Hi DMan - I'm a 49 (soon to be 50) year old man who has been in the banking industry for 28 years. Well, I can tell you in just a short span of time since my surgery in April 2013, I think I have experienced just about the worst things one can imagine. As others have said, it's all in your attitude and how you choose to deal with it. Let me tell you a few experiences I encountered in just 4 months.

First, I work for a major bank and have a position where I need to be on point at all times. I was conducting a very important meeting with a room of about 10 people when my friend decided to make noises - not subtle ones either. Sounds that went from low to loud to low. People thought it was my cellphone with a quirky ring. Then, I finally ended the meeting, got up to leave, and behold, I had a brown spot on the lower left side of my shirt the size of a fifty cent piece. I just continued to my desk, grabbed my black messenger bag, and went off to the bathroom to change. No one said a word or made a remark. It's not like I had the opportunity to leave and change at home - I work about 45 minutes from my house.

Another experience I had was in a Walmart I frequent often (very close to my house). It was a Saturday morning early, and I needed to pick up a few things, mostly supplies for my friend. As I was nearing the checkout counter, a young man about mid-thirties approached me and asked if I would follow him as he noticed a bulge above my waist on my left side. I explained to him I had a colostomy and it does show from time to time. He explained his boss asked him to check the situation out so as not to bring any more attention to the situation. I complied and followed him to the men's changing area where I lifted my shirt and showed him my bag. He was very polite and apologized, and I told him there was no need as he was doing his job.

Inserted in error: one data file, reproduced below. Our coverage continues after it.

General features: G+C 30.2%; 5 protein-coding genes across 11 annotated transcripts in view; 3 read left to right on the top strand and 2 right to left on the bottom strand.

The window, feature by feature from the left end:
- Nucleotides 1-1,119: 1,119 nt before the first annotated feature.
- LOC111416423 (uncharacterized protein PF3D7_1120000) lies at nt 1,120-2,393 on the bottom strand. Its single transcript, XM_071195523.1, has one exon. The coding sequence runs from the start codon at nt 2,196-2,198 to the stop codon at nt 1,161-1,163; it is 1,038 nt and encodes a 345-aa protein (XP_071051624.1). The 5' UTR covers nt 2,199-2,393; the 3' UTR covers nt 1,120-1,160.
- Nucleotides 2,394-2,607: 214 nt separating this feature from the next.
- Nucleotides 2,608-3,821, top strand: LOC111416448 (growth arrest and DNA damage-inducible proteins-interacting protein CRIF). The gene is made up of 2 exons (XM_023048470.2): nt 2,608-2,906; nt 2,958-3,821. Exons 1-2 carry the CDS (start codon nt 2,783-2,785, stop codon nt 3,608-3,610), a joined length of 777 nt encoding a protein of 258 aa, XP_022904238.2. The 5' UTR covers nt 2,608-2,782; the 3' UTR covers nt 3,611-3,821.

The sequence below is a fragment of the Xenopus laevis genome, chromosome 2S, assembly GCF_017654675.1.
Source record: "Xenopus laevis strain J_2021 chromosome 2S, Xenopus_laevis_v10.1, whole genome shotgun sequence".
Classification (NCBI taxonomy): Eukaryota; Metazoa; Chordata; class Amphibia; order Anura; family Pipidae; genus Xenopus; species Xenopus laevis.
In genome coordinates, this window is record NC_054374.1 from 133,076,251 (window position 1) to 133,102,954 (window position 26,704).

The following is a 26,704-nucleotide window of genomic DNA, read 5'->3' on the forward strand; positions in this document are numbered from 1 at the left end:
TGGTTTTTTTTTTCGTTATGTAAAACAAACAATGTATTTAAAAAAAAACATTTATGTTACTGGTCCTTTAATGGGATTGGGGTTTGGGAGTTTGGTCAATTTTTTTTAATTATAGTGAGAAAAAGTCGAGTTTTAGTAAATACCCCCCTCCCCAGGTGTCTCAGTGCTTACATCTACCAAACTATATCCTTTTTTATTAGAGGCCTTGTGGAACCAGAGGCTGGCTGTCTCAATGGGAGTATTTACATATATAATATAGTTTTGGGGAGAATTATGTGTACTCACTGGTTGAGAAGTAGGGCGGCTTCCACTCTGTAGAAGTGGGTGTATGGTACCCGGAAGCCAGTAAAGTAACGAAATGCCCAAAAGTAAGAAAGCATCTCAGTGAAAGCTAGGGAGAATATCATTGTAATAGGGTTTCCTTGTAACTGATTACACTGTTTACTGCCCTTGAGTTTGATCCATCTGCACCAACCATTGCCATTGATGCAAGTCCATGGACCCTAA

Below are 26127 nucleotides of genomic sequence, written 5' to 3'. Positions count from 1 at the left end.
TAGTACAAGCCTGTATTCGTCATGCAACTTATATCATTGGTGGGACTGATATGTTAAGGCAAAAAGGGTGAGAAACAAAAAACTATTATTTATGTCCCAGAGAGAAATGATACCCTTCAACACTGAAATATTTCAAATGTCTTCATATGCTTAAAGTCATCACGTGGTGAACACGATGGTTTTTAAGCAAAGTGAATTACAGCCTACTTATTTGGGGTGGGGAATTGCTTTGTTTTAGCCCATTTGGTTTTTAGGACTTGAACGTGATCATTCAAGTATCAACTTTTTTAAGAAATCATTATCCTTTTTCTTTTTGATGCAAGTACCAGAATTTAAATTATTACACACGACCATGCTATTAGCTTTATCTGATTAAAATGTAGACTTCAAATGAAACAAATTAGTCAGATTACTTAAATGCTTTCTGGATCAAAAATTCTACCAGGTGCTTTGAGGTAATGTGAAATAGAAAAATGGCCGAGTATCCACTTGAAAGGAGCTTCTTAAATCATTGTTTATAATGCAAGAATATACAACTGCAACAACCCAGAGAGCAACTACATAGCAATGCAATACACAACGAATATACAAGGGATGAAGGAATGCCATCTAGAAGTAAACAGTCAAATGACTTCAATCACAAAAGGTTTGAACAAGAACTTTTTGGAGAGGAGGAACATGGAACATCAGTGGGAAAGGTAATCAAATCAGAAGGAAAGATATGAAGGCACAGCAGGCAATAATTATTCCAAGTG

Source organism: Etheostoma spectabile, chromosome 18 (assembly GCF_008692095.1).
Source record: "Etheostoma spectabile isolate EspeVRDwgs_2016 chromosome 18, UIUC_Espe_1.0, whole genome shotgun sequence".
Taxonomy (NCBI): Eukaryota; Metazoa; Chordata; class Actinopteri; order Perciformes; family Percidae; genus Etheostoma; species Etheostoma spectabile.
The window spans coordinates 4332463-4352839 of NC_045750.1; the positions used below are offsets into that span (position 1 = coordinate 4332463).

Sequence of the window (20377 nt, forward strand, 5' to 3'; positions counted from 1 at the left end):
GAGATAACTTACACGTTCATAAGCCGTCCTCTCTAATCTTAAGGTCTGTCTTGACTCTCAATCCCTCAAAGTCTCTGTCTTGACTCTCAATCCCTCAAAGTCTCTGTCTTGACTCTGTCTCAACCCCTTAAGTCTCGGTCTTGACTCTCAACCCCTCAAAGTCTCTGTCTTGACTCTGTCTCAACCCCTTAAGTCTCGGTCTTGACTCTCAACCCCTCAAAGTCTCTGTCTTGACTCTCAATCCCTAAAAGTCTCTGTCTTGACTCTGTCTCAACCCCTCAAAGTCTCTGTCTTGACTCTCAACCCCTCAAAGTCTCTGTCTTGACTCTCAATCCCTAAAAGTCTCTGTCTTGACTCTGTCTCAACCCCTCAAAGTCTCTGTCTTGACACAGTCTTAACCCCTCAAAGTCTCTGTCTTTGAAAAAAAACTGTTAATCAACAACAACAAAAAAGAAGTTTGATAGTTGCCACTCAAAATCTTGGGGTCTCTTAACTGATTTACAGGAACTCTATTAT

Lastly, the first horrific experience I encountered was about 3 weeks after my surgery. The night of my surgery, I coded (flatlined), and the following morning I did it again (70 seconds in all). So, they needed to put a pacemaker in on my third day. I had to follow up with the cardiologist once I was back home to make sure all was well and to further check for any issues that had soon occurred. While having an echocardiogram, my bag started to leak - and leak badly. Then came this obnoxious smell. The technician was very polite but definitely had a weak stomach. He quickly finished, and I tried cleaning up as much as possible - thank God I brought my bag of gear with me. I got home to really clean up and noticed that the shirt I was wearing home from the doctor's office was marked with crap stains on the back of it, which must have occurred when I put it on after I tried cleaning up before leaving. Mind you, the waiting room was filled to capacity, and I had to go through the entire room in order to leave. My attitude was and is "shite happens," and if people can't be understanding, then it's their problem and flaw.

So, DMan - when situations come about, and they will, keep your head up and focus on your priority at the time and to hell with what people think.

Past Member
Sep 24, 2013 12:59 pm

That Walmart story is amazing lol. I can't stop laughing lol. Me being me would have been like, "Well, I'm not happy," and asked for an inconvenience reward. Hopefully, a bottle of wine ;) Then walked out laughing lol!